"The economic situation of children and their families prior to the earthquake was precarious at best," says UNICEF Haiti chief of child protection Jean Lieby. "Forty per cent of all the children registered were actually separated from their parents prior to the earthquake. There are deep-rooted inequities in Haitian society and those have only been worsened by last year's disasters.

"Children in particular have suffered and the problems that exist require more than an emergency response to resolve. It needs organisations like UNICEF to prepare Haiti and its people for the future."

Today, Leogane is no longer the busy provincial hub it once was. Buildings remain flattened, rows of homes have been replaced by temporary encampments and the threat of cholera casts a dark shadow over the place. Yet from amid the rubble stories are emerging which stand as testament to the resilience of the human spirit.

UNICEF's partner, the international support agency Terre des Hommes has set up a project to help prevent even more families fragmenting.

Currently it operates on a small scale – Joseph and Maria are among just 24 families so far selected for the scheme – but its achievements have been priceless. With their help, Joseph has not only been able to return to his rice fields, but now employs staff which in turn allows them to provide for their own families.

After a couple of months at the residential centre, the Charles' girls came home, which was the ultimate success story for a project set up to show even the most devastated family units can be rebuilt. Yet those involved in the crisis know it is only just the start of a healing process which will take years and quite possibly decades.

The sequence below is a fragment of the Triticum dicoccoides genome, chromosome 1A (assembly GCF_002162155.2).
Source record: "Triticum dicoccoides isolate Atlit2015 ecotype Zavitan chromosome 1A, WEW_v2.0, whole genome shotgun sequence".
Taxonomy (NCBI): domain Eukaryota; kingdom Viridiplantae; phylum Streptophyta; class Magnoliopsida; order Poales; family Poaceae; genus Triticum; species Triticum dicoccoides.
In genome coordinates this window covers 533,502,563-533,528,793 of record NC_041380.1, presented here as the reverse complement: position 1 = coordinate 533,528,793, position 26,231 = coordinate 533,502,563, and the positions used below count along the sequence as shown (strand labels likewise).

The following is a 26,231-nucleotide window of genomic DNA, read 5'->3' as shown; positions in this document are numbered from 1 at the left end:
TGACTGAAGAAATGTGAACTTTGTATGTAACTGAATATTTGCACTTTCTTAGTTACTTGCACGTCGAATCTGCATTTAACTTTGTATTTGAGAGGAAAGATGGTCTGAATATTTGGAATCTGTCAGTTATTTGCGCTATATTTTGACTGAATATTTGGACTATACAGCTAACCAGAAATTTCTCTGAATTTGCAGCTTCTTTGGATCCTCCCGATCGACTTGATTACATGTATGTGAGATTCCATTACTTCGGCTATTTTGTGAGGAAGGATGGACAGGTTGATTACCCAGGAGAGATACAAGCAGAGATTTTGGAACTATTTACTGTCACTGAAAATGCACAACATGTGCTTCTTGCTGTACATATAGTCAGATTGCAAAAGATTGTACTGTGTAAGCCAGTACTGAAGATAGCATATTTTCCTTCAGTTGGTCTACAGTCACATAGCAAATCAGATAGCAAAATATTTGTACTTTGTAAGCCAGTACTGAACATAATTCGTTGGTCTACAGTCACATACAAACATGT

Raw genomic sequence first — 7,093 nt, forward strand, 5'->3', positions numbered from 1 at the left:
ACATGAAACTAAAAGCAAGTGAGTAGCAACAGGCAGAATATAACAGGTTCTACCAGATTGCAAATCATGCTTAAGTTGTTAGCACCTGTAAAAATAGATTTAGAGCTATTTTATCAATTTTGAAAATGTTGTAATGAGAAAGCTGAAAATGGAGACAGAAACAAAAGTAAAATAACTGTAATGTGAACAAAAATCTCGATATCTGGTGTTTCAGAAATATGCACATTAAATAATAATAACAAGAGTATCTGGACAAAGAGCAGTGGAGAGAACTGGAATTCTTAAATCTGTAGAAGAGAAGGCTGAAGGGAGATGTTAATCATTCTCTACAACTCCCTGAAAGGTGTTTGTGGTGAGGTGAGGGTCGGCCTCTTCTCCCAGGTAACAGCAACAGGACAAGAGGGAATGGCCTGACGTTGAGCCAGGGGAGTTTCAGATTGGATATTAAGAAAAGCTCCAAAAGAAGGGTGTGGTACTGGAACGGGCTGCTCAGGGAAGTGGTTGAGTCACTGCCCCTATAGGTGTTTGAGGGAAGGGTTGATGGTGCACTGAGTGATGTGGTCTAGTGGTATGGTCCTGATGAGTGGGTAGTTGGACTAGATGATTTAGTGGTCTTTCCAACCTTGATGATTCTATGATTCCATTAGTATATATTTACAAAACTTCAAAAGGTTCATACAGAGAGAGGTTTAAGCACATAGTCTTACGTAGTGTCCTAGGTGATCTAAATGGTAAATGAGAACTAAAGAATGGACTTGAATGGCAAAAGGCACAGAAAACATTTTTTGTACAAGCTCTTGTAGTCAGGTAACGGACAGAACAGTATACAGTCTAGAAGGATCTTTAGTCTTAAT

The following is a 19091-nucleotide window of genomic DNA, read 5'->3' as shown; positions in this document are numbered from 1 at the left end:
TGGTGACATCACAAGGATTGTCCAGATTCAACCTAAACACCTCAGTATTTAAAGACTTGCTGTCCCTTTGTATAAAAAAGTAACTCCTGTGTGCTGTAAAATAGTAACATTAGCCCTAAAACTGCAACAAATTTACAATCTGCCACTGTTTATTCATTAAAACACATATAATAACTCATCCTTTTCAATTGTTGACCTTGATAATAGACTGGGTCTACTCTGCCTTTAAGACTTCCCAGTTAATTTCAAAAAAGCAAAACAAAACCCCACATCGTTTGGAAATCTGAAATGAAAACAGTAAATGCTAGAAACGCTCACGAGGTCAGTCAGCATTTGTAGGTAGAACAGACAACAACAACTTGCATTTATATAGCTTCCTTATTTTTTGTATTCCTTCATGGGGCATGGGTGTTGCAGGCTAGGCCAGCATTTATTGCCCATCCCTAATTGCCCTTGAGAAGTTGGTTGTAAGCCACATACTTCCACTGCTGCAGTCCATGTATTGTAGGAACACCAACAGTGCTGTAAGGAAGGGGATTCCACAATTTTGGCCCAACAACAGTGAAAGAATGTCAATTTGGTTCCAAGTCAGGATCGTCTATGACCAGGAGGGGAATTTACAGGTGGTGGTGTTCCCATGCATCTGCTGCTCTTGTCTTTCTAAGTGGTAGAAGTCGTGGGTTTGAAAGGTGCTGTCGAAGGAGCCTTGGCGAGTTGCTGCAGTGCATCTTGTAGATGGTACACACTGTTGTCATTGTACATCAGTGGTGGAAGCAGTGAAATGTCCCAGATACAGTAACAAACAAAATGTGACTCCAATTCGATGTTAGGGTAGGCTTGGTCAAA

"We have seen results in the past year," says UNICEF Haiti representative Francois Gruloos-Ackermans. "We have helped register and reunite many children who were separated from their families and together with other agencies have set up schools, procured tents and educational materials, which has allowed 720,000 children to resume lessons and in some cases start for the first time.

"But significant gaps remain and much more must be done, Chronic malnutrition affects one in three children under the age of five and more than half of Haiti's children still don't attend school.

"These children have the right to grow up with education, nutrition, clean water and safe sanitation; they have a right to be free from exploitation and disease and we believe that with support and commitment, the seeds of recovery and development can be planted and these goals can be achieved."

No one is pretending that all is well in Haiti. Much rubble still has to be cleared, issues of land tenure continue to be an obstacle for those trying to rebuild a battered infrastructure and corruption and child trafficking requires constant monitoring.

However, for all the problems in Haiti, many are starting to emerge from the darkness of the last 12 months and the excited look on the faces of the Charles children as they rush to greet their mother who is waiting at the doorstep of their small home says it all.

They are once again a family, and that is the one thing that matters most of all.